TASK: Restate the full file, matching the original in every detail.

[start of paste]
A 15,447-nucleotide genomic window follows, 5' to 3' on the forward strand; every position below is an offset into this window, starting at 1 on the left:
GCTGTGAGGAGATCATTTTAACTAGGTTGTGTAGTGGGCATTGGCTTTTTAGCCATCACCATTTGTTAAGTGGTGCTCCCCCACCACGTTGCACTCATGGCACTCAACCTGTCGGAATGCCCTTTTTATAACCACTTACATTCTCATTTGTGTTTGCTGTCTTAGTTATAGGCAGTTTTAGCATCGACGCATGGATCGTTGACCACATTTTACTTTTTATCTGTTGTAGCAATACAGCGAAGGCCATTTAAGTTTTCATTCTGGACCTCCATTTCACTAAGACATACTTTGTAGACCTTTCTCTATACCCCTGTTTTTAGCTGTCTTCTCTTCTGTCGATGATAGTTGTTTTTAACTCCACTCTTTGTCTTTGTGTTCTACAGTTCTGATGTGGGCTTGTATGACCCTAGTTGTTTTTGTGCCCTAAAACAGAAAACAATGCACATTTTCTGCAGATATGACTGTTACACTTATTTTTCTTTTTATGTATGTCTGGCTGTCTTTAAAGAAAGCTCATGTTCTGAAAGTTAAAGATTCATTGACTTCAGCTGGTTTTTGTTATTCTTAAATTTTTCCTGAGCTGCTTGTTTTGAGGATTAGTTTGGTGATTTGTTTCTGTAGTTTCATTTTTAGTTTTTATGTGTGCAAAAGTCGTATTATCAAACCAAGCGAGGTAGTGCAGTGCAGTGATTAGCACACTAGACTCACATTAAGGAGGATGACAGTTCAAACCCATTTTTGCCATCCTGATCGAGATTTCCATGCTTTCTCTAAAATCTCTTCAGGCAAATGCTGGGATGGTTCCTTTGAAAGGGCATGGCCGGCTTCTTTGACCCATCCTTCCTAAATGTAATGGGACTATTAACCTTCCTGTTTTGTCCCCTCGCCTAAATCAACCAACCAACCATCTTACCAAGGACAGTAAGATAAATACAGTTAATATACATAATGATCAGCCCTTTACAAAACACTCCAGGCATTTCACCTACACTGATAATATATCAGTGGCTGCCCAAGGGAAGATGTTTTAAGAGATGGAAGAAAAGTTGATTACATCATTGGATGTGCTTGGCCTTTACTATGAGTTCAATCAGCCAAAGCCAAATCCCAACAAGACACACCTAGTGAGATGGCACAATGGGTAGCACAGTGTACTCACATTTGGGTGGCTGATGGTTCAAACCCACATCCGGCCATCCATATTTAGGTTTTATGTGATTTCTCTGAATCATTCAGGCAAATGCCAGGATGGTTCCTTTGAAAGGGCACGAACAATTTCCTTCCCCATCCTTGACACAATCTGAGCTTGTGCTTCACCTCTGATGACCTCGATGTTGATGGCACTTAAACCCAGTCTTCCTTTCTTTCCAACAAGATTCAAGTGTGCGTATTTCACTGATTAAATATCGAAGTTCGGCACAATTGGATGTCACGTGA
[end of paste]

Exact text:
A 15,447-nucleotide genomic window follows, 5' to 3' on the forward strand; every position below is an offset into this window, starting at 1 on the left:
GCTGTGAGGAGATCATTTTAACTAGGTTGTGTAGTGGGCATTGGCTTTTTAGCCATCACCATTTGTTAAGTGGTGCTCCCCCACCACGTTGCACTCATGGCACTCAACCTGTCGGAATGCCCTTTTTATAACCACTTACATTCTCATTTGTGTTTGCTGTCTTAGTTATAGGCAGTTTTAGCATCGACGCATGGATCGTTGACCACATTTTACTTTTTATCTGTTGTAGCAATACAGCGAAGGCCATTTAAGTTTTCATTCTGGACCTCCATTTCACTAAGACATACTTTGTAGACCTTTCTCTATACCCCTGTTTTTAGCTGTCTTCTCTTCTGTCGATGATAGTTGTTTTTAACTCCACTCTTTGTCTTTGTGTTCTACAGTTCTGATGTGGGCTTGTATGACCCTAGTTGTTTTTGTGCCCTAAAACAGAAAACAATGCACATTTTCTGCAGATATGACTGTTACACTTATTTTTCTTTTTATGTATGTCTGGCTGTCTTTAAAGAAAGCTCATGTTCTGAAAGTTAAAGATTCATTGACTTCAGCTGGTTTTTGTTATTCTTAAATTTTTCCTGAGCTGCTTGTTTTGAGGATTAGTTTGGTGATTTGTTTCTGTAGTTTCATTTTTAGTTTTTATGTGTGCAAAAGTCGTATTATCAAACCAAGCGAGGTAGTGCAGTGCAGTGATTAGCACACTAGACTCACATTAAGGAGGATGACAGTTCAAACCCATTTTTGCCATCCTGATCGAGATTTCCATGCTTTCTCTAAAATCTCTTCAGGCAAATGCTGGGATGGTTCCTTTGAAAGGGCATGGCCGGCTTCTTTGACCCATCCTTCCTAAATGTAATGGGACTATTAACCTTCCTGTTTTGTCCCCTCGCCTAAATCAACCAACCAACCATCTTACCAAGGACAGTAAGATAAATACAGTTAATATACATAATGATCAGCCCTTTACAAAACACTCCAGGCATTTCACCTACACTGATAATATATCAGTGGCTGCCCAAGGGAAGATGTTTTAAGAGATGGAAGAAAAGTTGATTACATCATTGGATGTGCTTGGCCTTTACTATGAGTTCAATCAGCCAAAGCCAAATCCCAACAAGACACACCTAGTGAGATGGCACAATGGGTAGCACAGTGTACTCACATTTGGGTGGCTGATGGTTCAAACCCACATCCGGCCATCCATATTTAGGTTTTATGTGATTTCTCTGAATCATTCAGGCAAATGCCAGGATGGTTCCTTTGAAAGGGCACGAACAATTTCCTTCCCCATCCTTGACACAATCTGAGCTTGTGCTTCACCTCTGATGACCTCGATGTTGATGGCACTTAAACCCAGTCTTCCTTTCTTTCCAACAAGATTCAAGTGTGCGTATTTCACTGATTAAATATCGAAGTTCGGCACAATTGGATGTCACGTGA